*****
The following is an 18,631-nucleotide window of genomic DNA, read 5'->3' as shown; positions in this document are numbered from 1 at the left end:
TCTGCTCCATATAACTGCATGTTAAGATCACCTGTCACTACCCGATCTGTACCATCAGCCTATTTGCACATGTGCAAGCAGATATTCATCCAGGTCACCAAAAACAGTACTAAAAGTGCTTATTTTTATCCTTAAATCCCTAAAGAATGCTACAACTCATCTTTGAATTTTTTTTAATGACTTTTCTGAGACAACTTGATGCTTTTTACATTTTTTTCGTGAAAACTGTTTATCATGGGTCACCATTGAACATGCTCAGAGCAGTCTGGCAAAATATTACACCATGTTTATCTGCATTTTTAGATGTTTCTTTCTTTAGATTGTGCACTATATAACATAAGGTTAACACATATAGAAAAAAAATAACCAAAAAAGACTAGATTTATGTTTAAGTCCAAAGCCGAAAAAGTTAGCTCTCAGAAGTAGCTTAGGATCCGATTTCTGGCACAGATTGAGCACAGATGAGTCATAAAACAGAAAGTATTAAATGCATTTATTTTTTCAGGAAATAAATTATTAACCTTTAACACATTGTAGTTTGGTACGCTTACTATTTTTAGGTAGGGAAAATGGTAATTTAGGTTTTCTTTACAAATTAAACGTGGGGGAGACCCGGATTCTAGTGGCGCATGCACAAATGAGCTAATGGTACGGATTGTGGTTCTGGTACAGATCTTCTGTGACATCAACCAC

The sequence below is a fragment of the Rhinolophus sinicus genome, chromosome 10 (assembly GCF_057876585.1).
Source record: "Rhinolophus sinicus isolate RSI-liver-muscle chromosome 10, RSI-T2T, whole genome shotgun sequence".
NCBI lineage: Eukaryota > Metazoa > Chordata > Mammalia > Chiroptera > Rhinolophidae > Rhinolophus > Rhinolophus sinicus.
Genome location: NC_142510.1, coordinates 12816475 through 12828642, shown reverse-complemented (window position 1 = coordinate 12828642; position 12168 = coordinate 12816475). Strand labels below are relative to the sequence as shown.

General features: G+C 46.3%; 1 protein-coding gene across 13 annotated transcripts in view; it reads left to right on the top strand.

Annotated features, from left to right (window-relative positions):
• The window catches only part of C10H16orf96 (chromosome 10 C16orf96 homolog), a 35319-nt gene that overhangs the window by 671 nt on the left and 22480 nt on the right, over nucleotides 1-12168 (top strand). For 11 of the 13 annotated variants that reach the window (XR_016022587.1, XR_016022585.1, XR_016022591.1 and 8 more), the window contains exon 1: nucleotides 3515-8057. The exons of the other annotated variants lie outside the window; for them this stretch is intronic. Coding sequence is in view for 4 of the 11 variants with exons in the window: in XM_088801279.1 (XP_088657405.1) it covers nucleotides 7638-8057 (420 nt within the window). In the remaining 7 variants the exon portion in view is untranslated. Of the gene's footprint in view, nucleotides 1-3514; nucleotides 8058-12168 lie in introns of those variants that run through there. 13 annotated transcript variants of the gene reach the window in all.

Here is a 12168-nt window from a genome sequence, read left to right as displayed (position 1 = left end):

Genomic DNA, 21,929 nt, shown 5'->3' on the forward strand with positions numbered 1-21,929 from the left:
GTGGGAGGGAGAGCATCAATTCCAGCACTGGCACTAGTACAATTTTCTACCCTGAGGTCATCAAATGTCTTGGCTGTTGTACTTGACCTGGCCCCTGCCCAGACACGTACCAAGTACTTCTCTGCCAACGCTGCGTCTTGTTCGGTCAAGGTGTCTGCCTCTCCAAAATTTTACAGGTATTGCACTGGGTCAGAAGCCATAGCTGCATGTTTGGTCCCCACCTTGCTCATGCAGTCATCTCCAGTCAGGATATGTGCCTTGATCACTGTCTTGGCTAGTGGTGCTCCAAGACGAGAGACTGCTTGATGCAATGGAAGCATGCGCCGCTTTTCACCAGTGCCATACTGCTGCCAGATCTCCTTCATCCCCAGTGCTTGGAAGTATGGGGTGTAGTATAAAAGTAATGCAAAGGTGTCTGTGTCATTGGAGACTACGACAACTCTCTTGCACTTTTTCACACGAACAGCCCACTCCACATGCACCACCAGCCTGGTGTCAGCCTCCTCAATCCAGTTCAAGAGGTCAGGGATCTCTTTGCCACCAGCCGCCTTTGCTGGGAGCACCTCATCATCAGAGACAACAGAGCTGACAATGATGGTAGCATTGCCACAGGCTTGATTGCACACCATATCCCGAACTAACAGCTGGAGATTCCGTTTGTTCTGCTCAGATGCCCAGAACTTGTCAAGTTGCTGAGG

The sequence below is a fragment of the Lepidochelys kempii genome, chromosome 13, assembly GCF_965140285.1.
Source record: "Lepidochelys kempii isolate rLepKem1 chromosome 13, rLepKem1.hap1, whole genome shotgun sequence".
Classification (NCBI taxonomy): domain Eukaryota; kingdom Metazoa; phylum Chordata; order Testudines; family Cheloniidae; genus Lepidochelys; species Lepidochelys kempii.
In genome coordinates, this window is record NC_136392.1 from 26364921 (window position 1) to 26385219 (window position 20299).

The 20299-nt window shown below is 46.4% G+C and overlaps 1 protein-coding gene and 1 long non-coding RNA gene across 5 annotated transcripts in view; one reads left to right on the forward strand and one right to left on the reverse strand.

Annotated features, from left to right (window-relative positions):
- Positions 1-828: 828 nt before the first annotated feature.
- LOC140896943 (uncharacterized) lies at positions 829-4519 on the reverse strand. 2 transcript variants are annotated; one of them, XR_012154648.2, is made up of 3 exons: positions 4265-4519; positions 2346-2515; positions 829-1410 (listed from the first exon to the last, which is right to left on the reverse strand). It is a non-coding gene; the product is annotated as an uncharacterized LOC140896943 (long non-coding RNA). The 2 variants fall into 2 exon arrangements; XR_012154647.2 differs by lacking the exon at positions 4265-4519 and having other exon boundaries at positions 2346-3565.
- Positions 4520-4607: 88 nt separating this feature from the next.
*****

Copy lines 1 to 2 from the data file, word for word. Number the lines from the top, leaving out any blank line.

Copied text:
The following is an 18,631-nucleotide window of genomic DNA, read 5'->3' as shown; positions in this document are numbered from 1 at the left end:
TCTGCTCCATATAACTGCATGTTAAGATCACCTGTCACTACCCGATCTGTACCATCAGCCTATTTGCACATGTGCAAGCAGATATTCATCCAGGTCACCAAAAACAGTACTAAAAGTGCTTATTTTTATCCTTAAATCCCTAAAGAATGCTACAACTCATCTTTGAATTTTTTTTAATGACTTTTCTGAGACAACTTGATGCTTTTTACATTTTTTTCGTGAAAACTGTTTATCATGGGTCACCATTGAACATGCTCAGAGCAGTCTGGCAAAATATTACACCATGTTTATCTGCATTTTTAGATGTTTCTTTCTTTAGATTGTGCACTATATAACATAAGGTTAACACATATAGAAAAAAAATAACCAAAAAAGACTAGATTTATGTTTAAGTCCAAAGCCGAAAAAGTTAGCTCTCAGAAGTAGCTTAGGATCCGATTTCTGGCACAGATTGAGCACAGATGAGTCATAAAACAGAAAGTATTAAATGCATTTATTTTTTCAGGAAATAAATTATTAACCTTTAACACATTGTAGTTTGGTACGCTTACTATTTTTAGGTAGGGAAAATGGTAATTTAGGTTTTCTTTACAAATTAAACGTGGGGGAGACCCGGATTCTAGTGGCGCATGCACAAATGAGCTAATGGTACGGATTGTGGTTCTGGTACAGATCTTCTGTGACATCAACCAC